Giving your kids the best start as they head back to school

As kids head back to school after a long summer break, many parents are looking for a way to give their children the best chance to succeed in the year ahead, that won’t add extra pressure to already full study schedules.

With this in mind, World Chess Champion Magnus Carlsen and his team have created an addictive game that kids love playing - it just so happens to make them smarter as well.

Taking a break from his preparations for the World Championship match in November, Carlsen launched the game in his home town of Oslo earlier this year.

“Chess is such a great tool for educating kids in a fun way,” he said.

“With this new game, we hope that more kids will discover the fun in playing chess, and through chess, develop lifelong skills like problem solving and critical thinking that will help them perform better in school, while also improving their self-esteem.”

Our mission at Play Magnus is to use chess as a fun tool to make the world a smarter place. That’s why we partnered with the team at DragonBox to create a tool that would not only introduce chess to kids in a fun and adventurous way, but also develop in them vital life skills that will serve them throughout their school years and beyond.

While chess and intelligence are often associated anecdotally, there’s a great amount of academic research proving that chess does in fact have a positive impact on childrens’ academic performance.

In one study conducted by the University of Aarhus in Denmark, it was discovered that after one year, primary school students ended up performing better in math after teachers substituted a weekly mathematics lesson with a lesson in chess.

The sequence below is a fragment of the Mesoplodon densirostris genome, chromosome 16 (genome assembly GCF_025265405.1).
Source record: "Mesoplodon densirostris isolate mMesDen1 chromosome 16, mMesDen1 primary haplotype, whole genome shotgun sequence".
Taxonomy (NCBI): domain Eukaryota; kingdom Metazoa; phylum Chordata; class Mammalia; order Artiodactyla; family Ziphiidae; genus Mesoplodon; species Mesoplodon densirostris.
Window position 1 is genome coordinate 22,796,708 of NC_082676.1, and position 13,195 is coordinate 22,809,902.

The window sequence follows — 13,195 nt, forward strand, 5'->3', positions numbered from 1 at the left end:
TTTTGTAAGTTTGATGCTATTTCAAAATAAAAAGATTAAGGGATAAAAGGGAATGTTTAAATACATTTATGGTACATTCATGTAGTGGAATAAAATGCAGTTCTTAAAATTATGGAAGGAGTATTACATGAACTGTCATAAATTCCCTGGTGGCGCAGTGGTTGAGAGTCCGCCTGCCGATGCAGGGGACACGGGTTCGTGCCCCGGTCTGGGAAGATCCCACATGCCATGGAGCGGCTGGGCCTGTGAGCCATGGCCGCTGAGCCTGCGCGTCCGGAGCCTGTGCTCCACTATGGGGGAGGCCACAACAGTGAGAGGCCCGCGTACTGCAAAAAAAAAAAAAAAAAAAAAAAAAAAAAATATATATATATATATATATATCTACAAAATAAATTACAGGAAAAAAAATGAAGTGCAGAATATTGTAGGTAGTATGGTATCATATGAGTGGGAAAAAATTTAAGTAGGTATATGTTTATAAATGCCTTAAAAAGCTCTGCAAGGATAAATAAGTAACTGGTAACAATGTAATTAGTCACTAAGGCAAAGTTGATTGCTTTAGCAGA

According to an even more recent study, students who receive extracurricular chess instruction have a significantly higher capacity for problem solving. The study concluded that chess was a “valuable educational tool”.

Other research shows a connection between chess and a more wide-reaching impact on kids’ overall capacity for learning. Many of these studies found links between chess and an increase in kids’ capacity to learn, with improvements in traits like focus, memory, concentration and an overall interest in learning.

In learning and playing chess, kids also improve their concentration and focus as they block out distractions and focus solely on the board and pieces. By playing chess, kids can also sharpen their memory by remembering patterns during the game.


So many parents are seeing the educational benefits that chess can provide. We truly believe it’s one of the best ways you can give your kids a head start as they head back to school. Download Magnus’ Kingdom of Chess at and see for yourself.

By Christina Louise Romstad


Gumede & Rosholm (2015) – chess in Danish schools led to Improvement by 0.16 - 0.18 standard deviation in maths scores.

Trinchero (2013) – chess in Italian schools led to small but statistically significant improvement in PISA maths scores. Impact greater among students who had more hours of instructions.

Gliga and Flesner (2013) – introduction of chess among novice children led to significantly improved performance in mathematics and language.

Kazemi (2012) – chess tested among Iranian 5th, 8th and 9th grade students led to significantly improved maths ability and metacognitive capabilities.

Aciego (2012) found among 170 students between age 6-16 years of age achieved significant improvement in problem solving capacity who received extracurricular chess instruction.

Scholz, Niesch, Steffan, Ernst, Loeffler, Witruk, Schwarz (2008) – Chess can significantly improve the calculation and counting ability of children with learning disabilities.

Ferguson (1983) – study showed significant improvement through 1979 – 1983 of Pennsylvanian year 7 to 9 students in fluency (19.9%), flexibility (22.8%) and originality (70%).